Relative permittivity of vacuum aluminum interface?

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funny but I could not reach the info from net quickly.

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Aluminum is a conductor, so the EM wave is attenuated and absorbed. A good conductor reflects the incident wave. the reflection coefficient R is approximately
R = 1 -2 sqrt(2 w e0/sigma)
e0 permittivity of free space
sigma = conductivity of metal.
See

Born2bwire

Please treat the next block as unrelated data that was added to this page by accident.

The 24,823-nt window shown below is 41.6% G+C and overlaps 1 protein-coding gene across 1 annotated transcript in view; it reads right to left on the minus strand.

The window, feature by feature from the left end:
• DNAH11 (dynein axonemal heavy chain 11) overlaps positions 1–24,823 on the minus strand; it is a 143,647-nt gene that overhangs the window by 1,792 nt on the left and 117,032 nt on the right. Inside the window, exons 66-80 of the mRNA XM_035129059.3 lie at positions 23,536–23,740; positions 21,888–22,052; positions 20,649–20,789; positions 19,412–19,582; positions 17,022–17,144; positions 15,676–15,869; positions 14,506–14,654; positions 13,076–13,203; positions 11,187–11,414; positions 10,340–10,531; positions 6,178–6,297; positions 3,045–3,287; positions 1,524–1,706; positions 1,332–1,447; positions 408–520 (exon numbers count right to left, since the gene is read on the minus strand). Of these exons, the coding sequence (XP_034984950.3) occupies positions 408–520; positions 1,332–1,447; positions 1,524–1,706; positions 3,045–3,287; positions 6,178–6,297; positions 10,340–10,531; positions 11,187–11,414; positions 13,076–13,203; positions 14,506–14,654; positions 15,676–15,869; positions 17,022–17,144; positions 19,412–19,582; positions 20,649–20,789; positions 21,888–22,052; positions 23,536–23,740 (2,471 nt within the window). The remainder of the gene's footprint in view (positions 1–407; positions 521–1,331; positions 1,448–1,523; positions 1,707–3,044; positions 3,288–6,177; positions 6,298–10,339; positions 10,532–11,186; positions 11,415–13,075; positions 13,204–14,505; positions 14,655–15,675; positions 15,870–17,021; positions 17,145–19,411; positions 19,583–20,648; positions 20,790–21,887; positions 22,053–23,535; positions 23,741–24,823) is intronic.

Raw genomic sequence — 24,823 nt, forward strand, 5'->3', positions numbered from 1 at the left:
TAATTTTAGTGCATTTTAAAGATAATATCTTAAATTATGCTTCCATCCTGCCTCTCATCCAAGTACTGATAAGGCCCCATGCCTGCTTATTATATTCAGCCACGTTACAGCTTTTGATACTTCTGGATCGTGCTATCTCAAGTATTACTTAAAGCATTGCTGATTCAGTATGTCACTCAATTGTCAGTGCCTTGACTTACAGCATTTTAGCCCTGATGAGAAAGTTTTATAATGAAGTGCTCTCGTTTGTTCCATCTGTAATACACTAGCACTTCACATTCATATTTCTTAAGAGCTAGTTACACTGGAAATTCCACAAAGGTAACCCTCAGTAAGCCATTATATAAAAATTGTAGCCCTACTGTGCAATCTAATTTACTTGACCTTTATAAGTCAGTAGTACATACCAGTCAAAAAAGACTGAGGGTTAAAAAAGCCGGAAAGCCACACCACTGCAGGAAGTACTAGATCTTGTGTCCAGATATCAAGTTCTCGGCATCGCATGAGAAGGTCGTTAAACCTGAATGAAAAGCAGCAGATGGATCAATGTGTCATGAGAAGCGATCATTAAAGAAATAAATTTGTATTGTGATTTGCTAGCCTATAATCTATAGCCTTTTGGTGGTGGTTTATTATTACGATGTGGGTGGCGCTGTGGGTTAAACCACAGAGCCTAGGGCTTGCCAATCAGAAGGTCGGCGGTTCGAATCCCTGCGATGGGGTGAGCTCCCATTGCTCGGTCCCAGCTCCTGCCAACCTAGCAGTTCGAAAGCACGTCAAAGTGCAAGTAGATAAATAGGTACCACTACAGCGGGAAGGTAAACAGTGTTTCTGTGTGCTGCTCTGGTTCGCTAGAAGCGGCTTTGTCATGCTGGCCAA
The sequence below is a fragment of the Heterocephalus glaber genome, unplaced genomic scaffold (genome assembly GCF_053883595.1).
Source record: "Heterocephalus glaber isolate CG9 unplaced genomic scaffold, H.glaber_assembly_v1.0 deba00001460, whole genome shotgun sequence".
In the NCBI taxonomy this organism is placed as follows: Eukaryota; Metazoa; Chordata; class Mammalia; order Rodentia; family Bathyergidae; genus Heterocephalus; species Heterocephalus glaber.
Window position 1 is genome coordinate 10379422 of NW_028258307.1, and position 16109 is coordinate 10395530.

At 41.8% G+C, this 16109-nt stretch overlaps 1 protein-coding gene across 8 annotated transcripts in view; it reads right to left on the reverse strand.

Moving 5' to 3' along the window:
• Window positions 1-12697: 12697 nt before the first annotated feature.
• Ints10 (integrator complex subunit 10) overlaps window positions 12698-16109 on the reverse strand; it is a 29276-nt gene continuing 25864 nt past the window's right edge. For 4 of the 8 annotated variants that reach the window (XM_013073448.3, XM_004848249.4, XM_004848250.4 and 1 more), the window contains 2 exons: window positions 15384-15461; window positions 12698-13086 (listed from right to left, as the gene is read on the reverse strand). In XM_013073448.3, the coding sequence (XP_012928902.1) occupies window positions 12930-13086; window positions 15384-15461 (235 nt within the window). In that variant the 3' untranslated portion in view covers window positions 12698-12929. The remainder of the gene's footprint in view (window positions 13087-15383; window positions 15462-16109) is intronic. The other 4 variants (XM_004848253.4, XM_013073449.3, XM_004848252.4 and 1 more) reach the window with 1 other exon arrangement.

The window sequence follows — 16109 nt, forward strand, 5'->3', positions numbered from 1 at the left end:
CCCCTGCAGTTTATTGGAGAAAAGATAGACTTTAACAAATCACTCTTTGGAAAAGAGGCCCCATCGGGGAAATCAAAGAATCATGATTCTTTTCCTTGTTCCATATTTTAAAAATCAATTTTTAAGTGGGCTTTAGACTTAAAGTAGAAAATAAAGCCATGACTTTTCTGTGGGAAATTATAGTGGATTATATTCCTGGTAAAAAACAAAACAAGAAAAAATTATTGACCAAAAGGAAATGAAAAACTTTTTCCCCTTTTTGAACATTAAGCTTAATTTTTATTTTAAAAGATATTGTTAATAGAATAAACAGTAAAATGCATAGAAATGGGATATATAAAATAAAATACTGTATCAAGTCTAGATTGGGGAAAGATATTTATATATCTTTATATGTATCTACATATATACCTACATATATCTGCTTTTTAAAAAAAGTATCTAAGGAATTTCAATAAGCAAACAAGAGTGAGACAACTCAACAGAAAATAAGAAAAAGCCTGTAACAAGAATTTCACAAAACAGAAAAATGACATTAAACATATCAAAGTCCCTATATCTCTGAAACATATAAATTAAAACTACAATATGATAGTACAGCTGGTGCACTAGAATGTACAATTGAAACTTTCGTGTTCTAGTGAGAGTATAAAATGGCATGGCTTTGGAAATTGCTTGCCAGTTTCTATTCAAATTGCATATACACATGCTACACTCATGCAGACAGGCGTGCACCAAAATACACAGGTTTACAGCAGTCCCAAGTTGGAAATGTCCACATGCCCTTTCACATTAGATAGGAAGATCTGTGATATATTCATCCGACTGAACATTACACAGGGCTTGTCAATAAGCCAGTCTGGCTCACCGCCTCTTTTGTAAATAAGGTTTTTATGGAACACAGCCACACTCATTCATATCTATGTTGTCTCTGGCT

Gold Member
The dielectric constant for a metal is usually hard to find (I don't know if it really is greater than unity) but for most purposes it is irrelevant due to the large conductivity of the metal that will dominate the reflection and transmission properties. Wikipedia gives the conductivity to be 37.8e6 mhos/m (interestingly enough this does not match the given resistivity, oh Wikipedia!). So you can model the permittivity of alumin(i)um simply as:

$$\epsilon = \epsilon_0+i\frac{\sigma}{\omega\epsilon_0}$$
where \sigma, the conductivity, is 37.8e6 S/m.

thank you very much...

holy crap, you guys are awesome

DrDu
In optics one usually choses the polarization $$P=\int dt j(t)$$ or, in fourier space, $$P(\omega)=-j(\omega)/{i \omega}$$, where j is the induced current in the material (see, e.g. Landau Lifshetz, electrodynamics of continuous media).